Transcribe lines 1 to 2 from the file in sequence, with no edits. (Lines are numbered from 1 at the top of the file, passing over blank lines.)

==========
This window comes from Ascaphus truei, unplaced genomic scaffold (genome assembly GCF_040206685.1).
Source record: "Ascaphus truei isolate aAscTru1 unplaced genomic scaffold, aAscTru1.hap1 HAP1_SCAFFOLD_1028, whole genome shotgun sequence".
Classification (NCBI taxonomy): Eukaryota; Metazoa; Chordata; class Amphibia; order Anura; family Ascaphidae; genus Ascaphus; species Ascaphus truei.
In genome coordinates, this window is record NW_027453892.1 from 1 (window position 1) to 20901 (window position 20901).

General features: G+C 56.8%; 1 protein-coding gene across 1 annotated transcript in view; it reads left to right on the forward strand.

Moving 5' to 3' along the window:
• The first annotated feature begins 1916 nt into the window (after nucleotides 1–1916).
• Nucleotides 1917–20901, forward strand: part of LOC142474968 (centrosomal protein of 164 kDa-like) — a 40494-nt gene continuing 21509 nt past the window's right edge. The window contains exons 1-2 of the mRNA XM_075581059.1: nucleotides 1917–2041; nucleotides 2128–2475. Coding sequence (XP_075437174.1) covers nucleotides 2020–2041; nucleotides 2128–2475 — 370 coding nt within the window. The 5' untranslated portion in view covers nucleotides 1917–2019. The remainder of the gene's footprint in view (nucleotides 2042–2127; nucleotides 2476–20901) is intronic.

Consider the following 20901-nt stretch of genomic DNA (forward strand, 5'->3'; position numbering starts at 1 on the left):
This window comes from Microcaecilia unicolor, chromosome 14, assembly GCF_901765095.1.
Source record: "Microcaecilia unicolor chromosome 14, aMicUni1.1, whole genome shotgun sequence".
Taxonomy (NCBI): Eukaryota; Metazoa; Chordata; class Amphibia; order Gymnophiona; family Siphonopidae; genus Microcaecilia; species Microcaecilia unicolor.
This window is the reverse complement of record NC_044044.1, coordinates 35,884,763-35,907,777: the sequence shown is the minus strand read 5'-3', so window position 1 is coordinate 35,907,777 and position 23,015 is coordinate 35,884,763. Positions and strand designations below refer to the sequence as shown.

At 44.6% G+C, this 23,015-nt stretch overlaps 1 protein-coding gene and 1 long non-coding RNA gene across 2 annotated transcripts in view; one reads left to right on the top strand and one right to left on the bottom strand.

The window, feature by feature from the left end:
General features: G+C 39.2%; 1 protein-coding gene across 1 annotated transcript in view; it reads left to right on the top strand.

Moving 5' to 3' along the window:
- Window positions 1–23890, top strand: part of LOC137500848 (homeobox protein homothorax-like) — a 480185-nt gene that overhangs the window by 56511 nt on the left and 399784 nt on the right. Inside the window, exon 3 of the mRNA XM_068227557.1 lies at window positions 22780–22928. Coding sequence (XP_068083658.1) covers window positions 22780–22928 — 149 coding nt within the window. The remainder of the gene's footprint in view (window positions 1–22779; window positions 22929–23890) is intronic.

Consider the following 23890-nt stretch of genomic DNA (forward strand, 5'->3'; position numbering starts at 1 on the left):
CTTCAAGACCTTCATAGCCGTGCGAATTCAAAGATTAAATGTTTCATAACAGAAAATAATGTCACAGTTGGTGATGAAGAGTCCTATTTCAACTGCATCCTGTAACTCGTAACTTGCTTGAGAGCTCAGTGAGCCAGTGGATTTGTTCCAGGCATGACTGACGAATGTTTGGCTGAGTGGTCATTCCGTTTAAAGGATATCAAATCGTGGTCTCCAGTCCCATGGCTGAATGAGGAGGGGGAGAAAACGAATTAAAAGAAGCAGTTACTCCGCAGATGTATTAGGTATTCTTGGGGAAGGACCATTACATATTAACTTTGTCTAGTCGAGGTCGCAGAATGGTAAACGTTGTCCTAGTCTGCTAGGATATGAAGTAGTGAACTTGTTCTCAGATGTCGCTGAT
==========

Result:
This window comes from Ascaphus truei, unplaced genomic scaffold (genome assembly GCF_040206685.1).
Source record: "Ascaphus truei isolate aAscTru1 unplaced genomic scaffold, aAscTru1.hap1 HAP1_SCAFFOLD_1028, whole genome shotgun sequence".